Author Topic: Taking time off work for medical reasons and a coworker complaining. Update 106!  (Read 50664 times)

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JoyinVirginia

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Take care of yourself and do not discuss it at all with cow-irker. Silence is best response to any complaints from her.just pretend you do not hear the comments.

shhh its me

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As far as being rude for taking care of your own health - heck no!  Please stop thinking that way.  Even without the background of you covering for her, the point is you are unable to work due to your current medical condition. 

You are kind to share those details, and now you may be realizing why some people don't - to avoid the judgement.  It's neither helpful nor appreciated and I'd be so tempted to respond to her comments with sarcasm and condescension... but to try to avoid that while still getting the point across, you could try this: 

"CW, I shared my private medical issues as a courtesy.  I need to ask you to refrain from commenting on what you think my capabilities are or should be and what my treatment plan should be.  You are not my physician.  If I continue to hear these comments, I will need to ask boss or HR to address that with you directly.  Thank you for respecting my wishes."Good luck to you.  I hope your diagnosis turns out to be benign and you can recover quickly from the surgery.

I like the bolded answer the best. 

HUGs .  This might make you feel better.......I've had both kinds of cysts,(I;m not sure maybe 3 kinds)  At least one type does go away on it's own and at least one type will not.  To my knowledge they can't tell the difference before they can remove them and biopsied them, unless of course they just go away then obviously it was the type of cyst that self resolves.  I have had 2 surgeries. Once the cysts showed up while I was pregnant the cyst were not huge and were not giving my much trouble they were monitored for 18 months.  The second time the cyst was over the size limit recommenced for monitoring  and caused a great deal of pain and were removed ASAP.I also had 4 small cysts* caught via ultrasound that resolved on their own quickly.  *At least, that was how many grew and resolved themselves in 6 months of observation.  Based on how they feel  I'm sure I've had dozens but since I get both (3) types of cysts I don't go in unless I think I have a cysts for more then 3 months or one is real painful. The first surgery the doctor  thought cyst strongly but could not rule  out cancer. The second surgery the doctor knew cysts but would not absolute rule out cancer " It's a cyst but we can not say it;s not cancer until it is biopsied"   I felt better instantly after the surgery , the post op recovery was no where near as painful as the cysts.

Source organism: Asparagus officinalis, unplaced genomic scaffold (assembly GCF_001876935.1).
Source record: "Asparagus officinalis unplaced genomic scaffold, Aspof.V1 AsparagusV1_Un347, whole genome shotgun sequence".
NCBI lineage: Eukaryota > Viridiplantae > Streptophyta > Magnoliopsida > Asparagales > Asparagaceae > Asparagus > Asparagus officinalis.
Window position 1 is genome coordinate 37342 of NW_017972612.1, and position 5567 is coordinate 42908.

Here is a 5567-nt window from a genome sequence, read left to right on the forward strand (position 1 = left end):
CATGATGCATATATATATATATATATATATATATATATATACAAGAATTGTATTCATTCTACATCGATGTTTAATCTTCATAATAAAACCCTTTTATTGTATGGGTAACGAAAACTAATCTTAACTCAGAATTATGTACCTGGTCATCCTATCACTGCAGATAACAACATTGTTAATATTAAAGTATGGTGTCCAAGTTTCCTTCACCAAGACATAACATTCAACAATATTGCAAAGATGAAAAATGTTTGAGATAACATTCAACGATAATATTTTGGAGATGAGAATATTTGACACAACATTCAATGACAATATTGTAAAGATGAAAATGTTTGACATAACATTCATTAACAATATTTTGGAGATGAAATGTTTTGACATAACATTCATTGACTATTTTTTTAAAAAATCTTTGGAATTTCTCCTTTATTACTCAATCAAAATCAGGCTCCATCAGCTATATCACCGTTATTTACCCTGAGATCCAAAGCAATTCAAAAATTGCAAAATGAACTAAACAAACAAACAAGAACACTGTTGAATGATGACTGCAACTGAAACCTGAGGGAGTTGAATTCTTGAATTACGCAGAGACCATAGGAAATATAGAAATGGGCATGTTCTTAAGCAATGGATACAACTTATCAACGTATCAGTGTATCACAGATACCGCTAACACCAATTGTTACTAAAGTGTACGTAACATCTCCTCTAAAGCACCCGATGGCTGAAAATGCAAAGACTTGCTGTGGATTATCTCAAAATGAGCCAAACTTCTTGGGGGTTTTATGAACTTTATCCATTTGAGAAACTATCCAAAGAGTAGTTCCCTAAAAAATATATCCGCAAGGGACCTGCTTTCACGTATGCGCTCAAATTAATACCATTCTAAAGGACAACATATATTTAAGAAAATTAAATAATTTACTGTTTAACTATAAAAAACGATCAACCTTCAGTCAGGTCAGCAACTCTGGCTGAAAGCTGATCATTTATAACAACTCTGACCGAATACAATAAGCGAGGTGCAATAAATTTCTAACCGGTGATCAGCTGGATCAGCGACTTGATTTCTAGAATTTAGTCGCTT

RubyCat

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No, it is not rude to take time off to tend to your own medical issues. Your coworker is way out of line. Your health has to come first.  I cringed when I read how you cancelled you own appointments so you would be able to cover coworker's absence. You went above and beyond and I hope you employer appreciates

I was recently diagnosed with ovarian cysts and though they did not cause me much discomfort, because of their size & characteristics they had to come out.  It's scary stuff to deal with I'm furious with coworker on your behalf. Talking to the supervisor or HR would be wise. If confronted, I would probably say something along the lines of coworker is not your doctor, does not know your situation, and you would expect the same level of support during your illness the has been given to others. Beandip? Or maybe the icy stare would be more appropriate.

Fwiw, my cysts turned out to be benign. Try now to worry too much & focus on what you need for right now.  Sending good thoughts to you.  Keep us updated?

TootsNYC

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I would also say that you can point out to her that you covered quite willingly and uncomplainingly for her when she was out.


"When you were quite ill, I tried to be very supportive. I've never said anything, but it did impact me pretty seriously. I handled a very heavy load, because I didn't have the extra help that you are going to have. So I've been in the position of doing your job for you because you were ill. I'm disappointed that you can't show me the same support."